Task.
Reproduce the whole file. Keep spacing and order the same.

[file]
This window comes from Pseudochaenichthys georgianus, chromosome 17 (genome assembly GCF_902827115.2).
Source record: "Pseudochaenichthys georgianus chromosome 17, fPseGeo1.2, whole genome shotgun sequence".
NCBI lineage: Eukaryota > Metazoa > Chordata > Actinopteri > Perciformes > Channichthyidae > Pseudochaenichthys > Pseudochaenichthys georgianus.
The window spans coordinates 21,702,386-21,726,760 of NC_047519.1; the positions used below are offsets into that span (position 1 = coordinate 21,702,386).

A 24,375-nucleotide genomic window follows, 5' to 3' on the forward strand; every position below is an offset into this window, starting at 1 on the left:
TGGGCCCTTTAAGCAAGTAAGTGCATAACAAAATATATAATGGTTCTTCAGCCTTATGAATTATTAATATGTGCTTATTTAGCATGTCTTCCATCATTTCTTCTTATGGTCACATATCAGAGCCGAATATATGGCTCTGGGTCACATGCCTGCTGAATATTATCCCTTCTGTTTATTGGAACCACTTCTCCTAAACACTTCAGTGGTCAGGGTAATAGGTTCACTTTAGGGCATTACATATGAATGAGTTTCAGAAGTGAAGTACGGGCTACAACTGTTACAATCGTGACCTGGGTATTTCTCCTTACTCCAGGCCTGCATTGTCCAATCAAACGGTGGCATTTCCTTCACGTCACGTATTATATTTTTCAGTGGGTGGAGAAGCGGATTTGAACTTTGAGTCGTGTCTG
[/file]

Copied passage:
This window comes from Pseudochaenichthys georgianus, chromosome 17 (genome assembly GCF_902827115.2).
Source record: "Pseudochaenichthys georgianus chromosome 17, fPseGeo1.2, whole genome shotgun sequence".
NCBI lineage: Eukaryota > Metazoa > Chordata > Actinopteri > Perciformes > Channichthyidae > Pseudochaenichthys > Pseudochaenichthys georgianus.
The window spans coordinates 21,702,386-21,726,760 of NC_047519.1; the positions used below are offsets into that span (position 1 = coordinate 21,702,386).

A 24,375-nucleotide genomic window follows, 5' to 3' on the forward strand; every position below is an offset into this window, starting at 1 on the left:
TGGGCCCTTTAAGCAAGTAAGTGCATAACAAAATATATAATGGTTCTTCAGCCTTATGAATTATTAATATGTGCTTATTTAGCATGTCTTCCATCATTTCTTCTTATGGTCACATATCAGAGCCGAATATATGGCTCTGGGTCACATGCCTGCTGAATATTATCCCTTCTGTTTATTGGAACCACTTCTCCTAAACACTTCAGTGGTCAGGGTAATAGGTTCACTTTAGGGCATTACATATGAATGAGTTTCAGAAGTGAAGTACGGGCTACAACTGTTACAATCGTGACCTGGGTATTTCTCCTTACTCCAGGCCTGCATTGTCCAATCAAACGGTGGCATTTCCTTCACGTCACGTATTATATTTTTCAGTGGGTGGAGAAGCGGATTTGAACTTTGAGTCGTGTCTG